Méndez-Méndez’s response to the claim was that he did not recall discussing his story with the student, but does note he often shares it with classes to discuss stigmas and stereotypes related to the course.

The report also stated Méndez-Méndez would often comment on the student’s hair, calling it “model-like” in front of others, the student claims, it would add unwanted attention to him from his peers.

It became so noticeable people (multiple) would joke only I could get an A in the class. His attention was very noticeable and it made me question if I really earned the grades I got,” the student stated in the report. “He abused his power and has made me feel very gross and afraid for my college career. I was afraid about what he would ask or say and how I would have to respond to him.”

In response, Méndez-Méndez stated he comments on all students’ appearances making this case not abnormal.

Reports show in one email exchange that Méndez-Méndez wrote to the student, “I apologize if I pick on your sneakers too much. You are a great student; smart and respectful. I need a sidekick and you have become one. You are going to be really successful in life because of your ethics and smarts. It is a pleasure to have a student who most always gets As in my class.”

Méndez-Méndez also made contact with the student outside of the classroom through a friend request on Facebook at 1 a.m. in Nov. 2018 and through a message on Grindr about his hair in April 2018, according to the reports.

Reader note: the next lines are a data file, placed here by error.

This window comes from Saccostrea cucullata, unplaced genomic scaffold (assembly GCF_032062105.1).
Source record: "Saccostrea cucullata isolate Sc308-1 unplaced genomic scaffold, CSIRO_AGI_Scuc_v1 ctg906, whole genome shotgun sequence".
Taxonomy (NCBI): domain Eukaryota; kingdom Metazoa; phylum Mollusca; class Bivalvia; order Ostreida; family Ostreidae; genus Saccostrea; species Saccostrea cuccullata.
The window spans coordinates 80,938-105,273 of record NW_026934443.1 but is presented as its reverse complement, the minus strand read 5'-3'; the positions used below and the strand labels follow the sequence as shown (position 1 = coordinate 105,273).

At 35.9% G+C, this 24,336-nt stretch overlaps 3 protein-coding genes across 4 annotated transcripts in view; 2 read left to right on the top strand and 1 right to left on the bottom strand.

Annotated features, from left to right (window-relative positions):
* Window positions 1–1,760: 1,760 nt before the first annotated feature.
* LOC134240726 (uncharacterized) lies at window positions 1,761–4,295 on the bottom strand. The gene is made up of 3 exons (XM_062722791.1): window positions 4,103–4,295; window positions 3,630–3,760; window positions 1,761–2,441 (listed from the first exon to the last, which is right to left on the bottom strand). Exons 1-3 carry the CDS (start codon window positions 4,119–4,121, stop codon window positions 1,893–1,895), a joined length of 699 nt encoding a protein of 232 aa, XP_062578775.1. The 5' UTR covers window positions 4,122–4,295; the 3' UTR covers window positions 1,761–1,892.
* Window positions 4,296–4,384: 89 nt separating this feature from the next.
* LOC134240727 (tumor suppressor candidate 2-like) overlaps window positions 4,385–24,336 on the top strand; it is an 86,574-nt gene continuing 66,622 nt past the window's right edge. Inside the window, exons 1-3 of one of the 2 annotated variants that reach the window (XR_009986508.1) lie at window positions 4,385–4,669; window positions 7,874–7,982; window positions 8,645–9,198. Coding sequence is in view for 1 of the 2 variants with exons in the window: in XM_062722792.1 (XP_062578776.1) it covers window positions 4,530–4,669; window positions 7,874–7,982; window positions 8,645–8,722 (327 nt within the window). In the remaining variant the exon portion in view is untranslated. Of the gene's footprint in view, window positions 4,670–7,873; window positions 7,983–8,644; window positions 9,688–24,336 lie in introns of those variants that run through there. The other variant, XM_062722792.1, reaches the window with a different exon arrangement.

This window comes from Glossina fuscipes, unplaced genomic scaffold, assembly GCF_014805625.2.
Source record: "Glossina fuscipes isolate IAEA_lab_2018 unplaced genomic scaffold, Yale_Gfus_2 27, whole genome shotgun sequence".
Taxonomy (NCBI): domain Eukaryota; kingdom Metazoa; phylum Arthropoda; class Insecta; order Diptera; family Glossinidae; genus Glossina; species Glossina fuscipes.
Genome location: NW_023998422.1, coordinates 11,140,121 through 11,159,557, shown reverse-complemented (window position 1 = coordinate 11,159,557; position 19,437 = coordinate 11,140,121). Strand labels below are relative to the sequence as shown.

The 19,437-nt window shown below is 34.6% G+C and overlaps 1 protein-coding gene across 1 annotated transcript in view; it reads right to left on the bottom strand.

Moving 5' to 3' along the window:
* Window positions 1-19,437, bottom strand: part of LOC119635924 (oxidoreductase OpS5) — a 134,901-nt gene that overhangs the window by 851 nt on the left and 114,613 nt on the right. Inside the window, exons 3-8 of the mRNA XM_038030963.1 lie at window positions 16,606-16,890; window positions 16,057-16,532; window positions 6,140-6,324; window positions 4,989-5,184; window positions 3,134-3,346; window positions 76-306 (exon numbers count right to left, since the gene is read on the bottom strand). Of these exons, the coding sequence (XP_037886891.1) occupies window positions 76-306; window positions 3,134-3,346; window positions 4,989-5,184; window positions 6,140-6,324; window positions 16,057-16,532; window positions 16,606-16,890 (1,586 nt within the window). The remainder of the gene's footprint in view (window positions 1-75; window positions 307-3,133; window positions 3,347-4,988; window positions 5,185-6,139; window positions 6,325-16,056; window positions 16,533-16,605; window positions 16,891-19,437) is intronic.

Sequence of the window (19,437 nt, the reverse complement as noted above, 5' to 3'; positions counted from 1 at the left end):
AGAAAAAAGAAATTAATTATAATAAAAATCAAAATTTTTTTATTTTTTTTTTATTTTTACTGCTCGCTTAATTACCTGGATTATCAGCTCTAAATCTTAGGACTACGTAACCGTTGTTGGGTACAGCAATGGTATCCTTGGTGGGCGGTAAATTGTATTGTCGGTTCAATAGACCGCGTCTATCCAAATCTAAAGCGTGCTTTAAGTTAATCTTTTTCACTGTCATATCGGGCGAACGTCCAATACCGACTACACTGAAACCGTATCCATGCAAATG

Although he did admit to sending messages and saying “Hi,” on social media, Méndez-Méndez argued that he often uses these platforms as a way to communicate with other students as well.

Méndez-Méndez stated in the report that sending a message on Grindr would be similar to saying “Hi,” to students at a gay night event. He also argues his comments on posts were harmless-he viewed his actions as friendly and supportive. 

The investigators closed the case with no findings against Méndez-Méndez, saying he didn’t break any of the university’s policies.

When asked to comment, Méndez-Méndez stated in an email to The Recorder he has “fully cooperated throughout this process, which in the end determined that the allegations were unfounded.”

“I applaud the university for conducting a thorough investigation of the claims that were made by this individual,” Méndez-Méndez added.

“I am proud of my 29-years as a CCSU professor and have educated and mentored thousands of students over the years. My intentions were not as they were presented by this person and the university’s findings confirmed that. If anything good has come from this, I have taken note of the fact that we live in an ultra-sensitive world today,” Méndez-Méndez stated.

He also expresses grievances of violations in the Collective Bargaining Agreement, in which Attorney Leander A. Dolphin stated Méndez-Méndez‘s “conduct is the type that, if permitted to continue, could lead to discriminatory harassment on the basis of sex and a hostile educational environment.”